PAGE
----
Exploring Dietary Intake Behaviors Related To The Covid-19 Lockdown

In 2019, the Coronavirus disease (COVID-19) evolved into a worldwide pandemic requiring us to quarantine and isolate ourselves to protect ourselves from catching and spreading the virus. As the world went into isolation for extended periods, many secondary aspects of our lives were impacted, including interrupted schedules and routines, significant changes in our social activities and experiences, and changes in our dietary intake patterns. The list of physical and mental health implications of these impacts is varied and significant and has resulted in both positive and negative effects on our health.

A recent scoping review by Bennett et al. in 2021 reviewed studies that explored the impact of people’s dietary intake changes within the first wave of the COVID-19 lockdown. Findings were divided into four themes: 1) dietary patterns, 2) favorable dietary habits, 3) unfavorable dietary habits, and 4) others (physical health factors). 

Findings showed that two prominent dietary intake patterns changed during the pandemic, including an increase in snacking and meal numbers. 

The researchers in the study categorized the increase in snacking as an unfavorable dietary habit. Most of the snacks consumed during the pandemic involved empty-calorie foods, which were associated with the need for comfort and reducing momentary anxiety levels from the pandemic. This unfavorable dietary habit suspends interest in making healthful food choices because it redirects an individual’s focus on nurturing their emotions (Shen et al., 2020). 

Most of the snacks consumed during the pandemic involved empty-calorie foods, which was associated with the need for comfort food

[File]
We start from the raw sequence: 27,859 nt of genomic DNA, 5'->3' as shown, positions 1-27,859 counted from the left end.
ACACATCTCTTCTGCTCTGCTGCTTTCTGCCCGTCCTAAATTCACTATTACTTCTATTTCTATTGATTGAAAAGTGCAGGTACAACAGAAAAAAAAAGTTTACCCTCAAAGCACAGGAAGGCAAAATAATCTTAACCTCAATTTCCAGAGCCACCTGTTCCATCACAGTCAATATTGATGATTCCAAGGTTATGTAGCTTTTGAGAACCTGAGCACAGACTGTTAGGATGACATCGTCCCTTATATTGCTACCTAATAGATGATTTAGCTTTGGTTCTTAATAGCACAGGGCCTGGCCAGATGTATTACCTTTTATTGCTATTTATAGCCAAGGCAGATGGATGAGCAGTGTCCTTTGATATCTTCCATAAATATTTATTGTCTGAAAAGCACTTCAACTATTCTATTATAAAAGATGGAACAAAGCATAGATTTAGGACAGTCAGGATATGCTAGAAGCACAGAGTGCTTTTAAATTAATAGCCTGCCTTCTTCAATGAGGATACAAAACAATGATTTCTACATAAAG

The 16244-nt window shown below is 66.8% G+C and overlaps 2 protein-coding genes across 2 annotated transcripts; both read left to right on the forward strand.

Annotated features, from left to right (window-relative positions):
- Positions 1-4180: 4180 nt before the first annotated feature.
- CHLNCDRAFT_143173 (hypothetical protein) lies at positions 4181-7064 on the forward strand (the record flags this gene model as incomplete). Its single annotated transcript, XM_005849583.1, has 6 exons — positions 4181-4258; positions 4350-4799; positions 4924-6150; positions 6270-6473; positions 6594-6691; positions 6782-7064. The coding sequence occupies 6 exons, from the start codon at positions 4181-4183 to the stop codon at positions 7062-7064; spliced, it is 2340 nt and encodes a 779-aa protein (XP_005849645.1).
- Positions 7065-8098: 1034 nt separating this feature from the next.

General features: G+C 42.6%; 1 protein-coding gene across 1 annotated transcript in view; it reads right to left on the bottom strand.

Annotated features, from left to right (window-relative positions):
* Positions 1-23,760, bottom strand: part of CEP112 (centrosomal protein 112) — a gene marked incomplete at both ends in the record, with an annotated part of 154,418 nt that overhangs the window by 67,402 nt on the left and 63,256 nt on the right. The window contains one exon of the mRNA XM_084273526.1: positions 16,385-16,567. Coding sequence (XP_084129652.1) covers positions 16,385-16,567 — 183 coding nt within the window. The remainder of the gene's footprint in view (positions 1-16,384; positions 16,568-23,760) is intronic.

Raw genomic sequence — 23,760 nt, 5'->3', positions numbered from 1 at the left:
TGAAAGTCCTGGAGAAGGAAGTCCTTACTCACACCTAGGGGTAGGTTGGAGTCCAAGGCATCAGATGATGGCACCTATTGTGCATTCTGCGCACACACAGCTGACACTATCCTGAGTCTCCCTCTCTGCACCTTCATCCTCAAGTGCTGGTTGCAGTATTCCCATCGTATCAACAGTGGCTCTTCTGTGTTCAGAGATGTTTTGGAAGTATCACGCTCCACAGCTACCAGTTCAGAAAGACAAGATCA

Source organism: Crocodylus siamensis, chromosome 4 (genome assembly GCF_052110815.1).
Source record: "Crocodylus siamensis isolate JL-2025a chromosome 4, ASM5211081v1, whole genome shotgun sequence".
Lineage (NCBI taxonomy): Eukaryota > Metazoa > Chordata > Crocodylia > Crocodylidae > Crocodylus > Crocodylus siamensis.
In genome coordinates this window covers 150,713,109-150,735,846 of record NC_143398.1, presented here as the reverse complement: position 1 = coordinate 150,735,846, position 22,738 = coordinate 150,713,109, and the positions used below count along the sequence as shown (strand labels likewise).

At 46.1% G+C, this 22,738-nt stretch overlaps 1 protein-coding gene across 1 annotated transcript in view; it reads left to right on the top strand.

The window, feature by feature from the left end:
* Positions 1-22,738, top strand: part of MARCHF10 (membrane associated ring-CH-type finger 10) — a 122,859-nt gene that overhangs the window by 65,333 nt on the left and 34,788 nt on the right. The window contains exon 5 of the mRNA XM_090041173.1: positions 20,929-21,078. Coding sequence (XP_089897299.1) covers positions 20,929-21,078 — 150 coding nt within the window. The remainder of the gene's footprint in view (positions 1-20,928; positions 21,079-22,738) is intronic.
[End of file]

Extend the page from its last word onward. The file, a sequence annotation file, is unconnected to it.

The authors state that although there is much evidence mentioned about the adverse effects of the pandemic, there is some information that shows favorable dietary intake habits arising from being in isolation. Studies have shown that lockdown has decreased the amount of fast-food consumption. Instead, many people have been obliged to make food at home. Isolation has also reduced the consumption of alcohol for those who often drink while socializing. The reduced access to unhealthy foods and drinks has created favorable dietary habits for some individuals as cooking at home increased. However, even if positive dietary intake patterns and habit outcomes have arisen from being in lockdown, this review identifies more undesirable effects on peoples’ health during the COVID-19 pandemic. 

Isolation has also reduced the consumption of alcohol for those who often drink while socializing

To see more studies examining the influence of Covid-19 and dietary intake, visit the CNP Research Library Diet and COVID-19 Research Category. Thanks to CNP Intern Hashmin Sajjan for contributing to this blog post!

 

References

Al-Musharaf S. (2020). Prevalence and Predictors of Emotional Eating among Healthy Young Saudi Women during the COVID-19 Pandemic. Nutrients, 12(10), 2923. https://doi.org/10.3390/nu12102923

Bennett, G., Young, E., Butler, I., & Coe, S. (2021). The Impact of Lockdown During the COVID-19 Outbreak on Dietary Habits in Various Population Groups: A Scoping Review. Frontiers in Nutrition (Lausanne), 8, 626432–626432. https://doi.org/10.3389/fnut.2021.626432

Shen, W., Long, L. M., Shih, C. H., & Ludy, M. J. (2020). A Humanities-Based Explanation for the Effects of Emotional Eating and Perceived Stress on Food Choice Motives during the COVID-19 Pandemic. Nutrients, 12(9), 2712. https://doi.org/10.3390/nu12092712

 

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